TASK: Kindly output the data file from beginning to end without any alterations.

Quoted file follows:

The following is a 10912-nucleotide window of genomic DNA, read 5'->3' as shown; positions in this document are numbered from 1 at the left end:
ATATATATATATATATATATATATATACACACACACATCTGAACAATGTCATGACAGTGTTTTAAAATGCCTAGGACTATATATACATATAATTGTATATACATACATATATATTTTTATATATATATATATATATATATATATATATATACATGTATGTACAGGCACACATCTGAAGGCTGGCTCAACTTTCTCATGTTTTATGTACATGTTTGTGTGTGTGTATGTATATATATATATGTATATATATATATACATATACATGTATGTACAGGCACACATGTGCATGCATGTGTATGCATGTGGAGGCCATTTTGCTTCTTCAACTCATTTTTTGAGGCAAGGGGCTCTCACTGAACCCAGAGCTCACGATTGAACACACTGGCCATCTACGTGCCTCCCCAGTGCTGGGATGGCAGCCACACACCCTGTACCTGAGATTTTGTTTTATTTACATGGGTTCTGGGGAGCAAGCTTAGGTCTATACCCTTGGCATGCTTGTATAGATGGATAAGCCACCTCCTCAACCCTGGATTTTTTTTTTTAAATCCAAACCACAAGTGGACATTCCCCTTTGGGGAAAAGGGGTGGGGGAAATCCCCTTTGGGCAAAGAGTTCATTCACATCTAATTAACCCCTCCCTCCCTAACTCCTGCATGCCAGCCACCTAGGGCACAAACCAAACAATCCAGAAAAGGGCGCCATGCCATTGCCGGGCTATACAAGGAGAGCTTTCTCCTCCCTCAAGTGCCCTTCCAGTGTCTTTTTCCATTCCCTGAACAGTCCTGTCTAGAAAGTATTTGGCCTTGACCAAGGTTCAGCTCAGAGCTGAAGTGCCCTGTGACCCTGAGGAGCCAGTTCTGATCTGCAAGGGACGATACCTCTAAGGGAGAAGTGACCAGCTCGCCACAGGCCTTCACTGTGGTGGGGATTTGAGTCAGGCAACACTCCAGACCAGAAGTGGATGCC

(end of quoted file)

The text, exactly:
The following is a 10912-nucleotide window of genomic DNA, read 5'->3' as shown; positions in this document are numbered from 1 at the left end:
ATATATATATATATATATATATATATACACACACACATCTGAACAATGTCATGACAGTGTTTTAAAATGCCTAGGACTATATATACATATAATTGTATATACATACATATATATTTTTATATATATATATATATATATATATATATATATACATGTATGTACAGGCACACATCTGAAGGCTGGCTCAACTTTCTCATGTTTTATGTACATGTTTGTGTGTGTGTATGTATATATATATATGTATATATATATATACATATACATGTATGTACAGGCACACATGTGCATGCATGTGTATGCATGTGGAGGCCATTTTGCTTCTTCAACTCATTTTTTGAGGCAAGGGGCTCTCACTGAACCCAGAGCTCACGATTGAACACACTGGCCATCTACGTGCCTCCCCAGTGCTGGGATGGCAGCCACACACCCTGTACCTGAGATTTTGTTTTATTTACATGGGTTCTGGGGAGCAAGCTTAGGTCTATACCCTTGGCATGCTTGTATAGATGGATAAGCCACCTCCTCAACCCTGGATTTTTTTTTTTAAATCCAAACCACAAGTGGACATTCCCCTTTGGGGAAAAGGGGTGGGGGAAATCCCCTTTGGGCAAAGAGTTCATTCACATCTAATTAACCCCTCCCTCCCTAACTCCTGCATGCCAGCCACCTAGGGCACAAACCAAACAATCCAGAAAAGGGCGCCATGCCATTGCCGGGCTATACAAGGAGAGCTTTCTCCTCCCTCAAGTGCCCTTCCAGTGTCTTTTTCCATTCCCTGAACAGTCCTGTCTAGAAAGTATTTGGCCTTGACCAAGGTTCAGCTCAGAGCTGAAGTGCCCTGTGACCCTGAGGAGCCAGTTCTGATCTGCAAGGGACGATACCTCTAAGGGAGAAGTGACCAGCTCGCCACAGGCCTTCACTGTGGTGGGGATTTGAGTCAGGCAACACTCCAGACCAGAAGTGGATGCC